Program raises awareness for seniors

Posted: Thursday, March 24, 2005

An 83-year-old man closed his bank account but later accused the bank of stealing his money.

A mail carrier found an old woman's mail accumulating.

A police officer spotted an 80-year-old man in his shorts standing on a street at 3 a.m.

To help struggling seniors like these, Southeast Senior Services provides counseling, care coordination and chore services. The agency recently received city funding to give "Gatekeeper Project" presentations to 15 Juneau businesses to teach people to watch for radical changes in routines and signs of deterioration in seniors around them. The funding for the presentations is just for this year, but the services are continuing.

"No matter whether you are a meter reader, a police officer, a bank teller or a neighbor, everyone is a gatekeeper in the community to keep the seniors safe," said Mary Miller, supervisor of Bridge Adult Day Program. She has been giving presentations to banks, power companies and medical clinics.

For more information

call Southeast Senior Services at 463-6177 to arrange a gatekeeper project workshop.

"Dementia can prevent isolated elders from seeking help," Miller said. "Some are afraid that people will put them in a nursing home. Connecting them with the right services helps them live independently as long as possible."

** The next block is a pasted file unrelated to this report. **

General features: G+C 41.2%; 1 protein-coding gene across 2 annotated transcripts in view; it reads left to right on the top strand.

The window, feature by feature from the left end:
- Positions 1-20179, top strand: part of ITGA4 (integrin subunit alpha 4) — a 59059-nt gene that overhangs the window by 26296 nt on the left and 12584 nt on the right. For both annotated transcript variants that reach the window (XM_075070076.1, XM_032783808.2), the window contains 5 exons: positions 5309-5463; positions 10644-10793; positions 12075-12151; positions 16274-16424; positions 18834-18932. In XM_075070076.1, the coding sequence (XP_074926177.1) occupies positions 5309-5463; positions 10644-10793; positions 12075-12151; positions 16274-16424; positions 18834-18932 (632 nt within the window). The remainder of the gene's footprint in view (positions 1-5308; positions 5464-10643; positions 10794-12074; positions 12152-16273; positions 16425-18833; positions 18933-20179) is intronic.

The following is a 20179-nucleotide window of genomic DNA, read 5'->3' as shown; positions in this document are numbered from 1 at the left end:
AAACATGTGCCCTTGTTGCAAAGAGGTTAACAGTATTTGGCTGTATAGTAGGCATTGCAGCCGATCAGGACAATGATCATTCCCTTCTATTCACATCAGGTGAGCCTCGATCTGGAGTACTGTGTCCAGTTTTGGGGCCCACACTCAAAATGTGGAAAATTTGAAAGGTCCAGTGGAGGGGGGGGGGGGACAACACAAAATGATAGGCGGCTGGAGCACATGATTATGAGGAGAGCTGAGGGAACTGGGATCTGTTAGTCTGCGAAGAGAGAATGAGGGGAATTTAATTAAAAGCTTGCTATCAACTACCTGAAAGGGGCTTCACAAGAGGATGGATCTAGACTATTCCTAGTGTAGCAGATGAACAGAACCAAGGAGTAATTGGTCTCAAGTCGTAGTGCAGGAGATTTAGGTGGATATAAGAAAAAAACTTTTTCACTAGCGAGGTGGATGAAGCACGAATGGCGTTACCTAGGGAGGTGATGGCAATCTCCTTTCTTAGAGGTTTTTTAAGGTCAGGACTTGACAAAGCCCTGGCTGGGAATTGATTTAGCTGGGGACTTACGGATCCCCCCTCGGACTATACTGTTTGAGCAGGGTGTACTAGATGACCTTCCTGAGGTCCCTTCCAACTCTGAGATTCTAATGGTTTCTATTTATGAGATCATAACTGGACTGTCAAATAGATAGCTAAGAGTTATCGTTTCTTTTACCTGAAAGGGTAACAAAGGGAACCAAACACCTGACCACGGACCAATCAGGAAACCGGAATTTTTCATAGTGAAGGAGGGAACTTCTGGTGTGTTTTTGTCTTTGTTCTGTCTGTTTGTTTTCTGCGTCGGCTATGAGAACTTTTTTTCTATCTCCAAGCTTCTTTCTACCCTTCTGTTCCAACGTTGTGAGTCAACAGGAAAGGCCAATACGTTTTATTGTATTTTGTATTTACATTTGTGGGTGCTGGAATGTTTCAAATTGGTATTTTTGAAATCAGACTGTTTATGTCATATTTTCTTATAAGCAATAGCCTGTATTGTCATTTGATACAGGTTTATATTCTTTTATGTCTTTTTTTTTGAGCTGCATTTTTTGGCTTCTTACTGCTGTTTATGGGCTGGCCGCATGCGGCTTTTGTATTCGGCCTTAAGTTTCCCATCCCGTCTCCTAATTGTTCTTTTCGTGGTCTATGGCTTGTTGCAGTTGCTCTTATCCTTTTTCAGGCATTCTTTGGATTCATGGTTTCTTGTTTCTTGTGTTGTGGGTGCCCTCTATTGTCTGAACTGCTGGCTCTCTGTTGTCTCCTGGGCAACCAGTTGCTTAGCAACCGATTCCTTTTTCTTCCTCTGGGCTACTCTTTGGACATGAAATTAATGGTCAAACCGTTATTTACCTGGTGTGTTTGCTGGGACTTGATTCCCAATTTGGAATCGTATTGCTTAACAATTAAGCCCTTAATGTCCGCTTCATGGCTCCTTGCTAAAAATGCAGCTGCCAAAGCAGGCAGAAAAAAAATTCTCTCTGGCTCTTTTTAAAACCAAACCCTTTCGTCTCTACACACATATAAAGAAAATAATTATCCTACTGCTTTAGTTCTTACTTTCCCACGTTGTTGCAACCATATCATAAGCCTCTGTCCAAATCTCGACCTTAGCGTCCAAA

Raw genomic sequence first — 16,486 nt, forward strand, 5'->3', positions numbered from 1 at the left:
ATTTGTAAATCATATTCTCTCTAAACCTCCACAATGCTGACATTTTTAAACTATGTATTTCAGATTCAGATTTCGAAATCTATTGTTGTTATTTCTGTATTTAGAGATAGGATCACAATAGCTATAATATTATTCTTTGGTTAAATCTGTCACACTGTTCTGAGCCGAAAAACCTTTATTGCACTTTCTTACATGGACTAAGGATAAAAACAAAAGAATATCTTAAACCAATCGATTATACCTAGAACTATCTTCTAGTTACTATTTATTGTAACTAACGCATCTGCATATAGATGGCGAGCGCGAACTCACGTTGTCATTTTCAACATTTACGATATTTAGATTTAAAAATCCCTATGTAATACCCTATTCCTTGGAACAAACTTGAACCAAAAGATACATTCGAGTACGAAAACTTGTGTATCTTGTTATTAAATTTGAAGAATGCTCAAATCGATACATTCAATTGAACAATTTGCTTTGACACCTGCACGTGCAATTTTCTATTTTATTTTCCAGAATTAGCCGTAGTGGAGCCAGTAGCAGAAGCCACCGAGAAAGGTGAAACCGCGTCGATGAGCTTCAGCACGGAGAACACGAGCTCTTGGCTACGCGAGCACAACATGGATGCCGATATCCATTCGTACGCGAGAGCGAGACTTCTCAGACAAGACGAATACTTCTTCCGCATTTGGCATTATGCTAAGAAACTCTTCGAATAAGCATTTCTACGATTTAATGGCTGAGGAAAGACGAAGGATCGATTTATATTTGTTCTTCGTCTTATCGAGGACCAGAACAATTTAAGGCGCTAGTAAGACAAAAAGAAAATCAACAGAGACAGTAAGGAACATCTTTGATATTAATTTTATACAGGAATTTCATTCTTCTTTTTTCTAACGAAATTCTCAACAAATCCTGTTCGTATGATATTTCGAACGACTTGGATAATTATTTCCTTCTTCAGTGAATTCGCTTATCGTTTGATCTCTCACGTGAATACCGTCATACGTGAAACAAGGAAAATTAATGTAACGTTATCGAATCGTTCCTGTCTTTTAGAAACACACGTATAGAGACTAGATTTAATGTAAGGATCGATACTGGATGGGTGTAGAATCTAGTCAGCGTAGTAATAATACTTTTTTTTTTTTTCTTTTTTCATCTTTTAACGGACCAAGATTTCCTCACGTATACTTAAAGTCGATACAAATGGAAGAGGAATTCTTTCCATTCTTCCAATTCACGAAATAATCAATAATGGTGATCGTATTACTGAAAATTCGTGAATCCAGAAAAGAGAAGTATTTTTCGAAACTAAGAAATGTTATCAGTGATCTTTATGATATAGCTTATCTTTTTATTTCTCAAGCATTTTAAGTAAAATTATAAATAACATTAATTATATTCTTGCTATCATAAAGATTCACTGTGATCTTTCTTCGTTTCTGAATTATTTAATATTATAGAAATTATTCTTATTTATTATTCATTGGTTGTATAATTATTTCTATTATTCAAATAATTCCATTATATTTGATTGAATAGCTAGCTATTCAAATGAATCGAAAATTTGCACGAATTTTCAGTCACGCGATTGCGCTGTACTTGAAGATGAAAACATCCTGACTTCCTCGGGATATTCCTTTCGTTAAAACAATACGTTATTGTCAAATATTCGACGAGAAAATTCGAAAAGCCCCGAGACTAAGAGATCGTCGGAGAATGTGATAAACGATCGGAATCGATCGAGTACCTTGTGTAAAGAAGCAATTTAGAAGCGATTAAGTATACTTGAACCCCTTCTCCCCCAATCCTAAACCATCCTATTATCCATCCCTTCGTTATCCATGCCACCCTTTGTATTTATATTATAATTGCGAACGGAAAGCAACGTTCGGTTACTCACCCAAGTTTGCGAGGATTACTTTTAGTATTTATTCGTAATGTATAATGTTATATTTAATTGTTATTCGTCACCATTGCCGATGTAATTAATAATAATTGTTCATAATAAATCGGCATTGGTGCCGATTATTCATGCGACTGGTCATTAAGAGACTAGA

Miller said the indicators of an elder in distress include:

• confusion or disorientation.

• loss of bowel and bladder control.

• inability to manage finances.

• inappropriate clothing for the weather.

• home in disrepair.

Miller urges people who notice the signs to call Southeast Senior Services and tell the agency the name of the elder and their concerns. The caller's identification will be kept confidential.

"First, we will build a supportive relationship with the elder," Miller said. "Normally they are very happy to have somebody visit them. Then we will assess their mental, physical and financial health. Once we understand their situation, we can provide the support system they need."

Miller said the agency won't force its help if the elders refuse it.

Miller recently made a presentation to the staff of Southeast Medical Clinic. Dena Miller, a nurse of the clinic, said the information is very helpful.

"I don't know there is one facility that puts things together and is able to help," Miller said. "I actually knew a few people that might need it."

• I-Chun Che can be reached at

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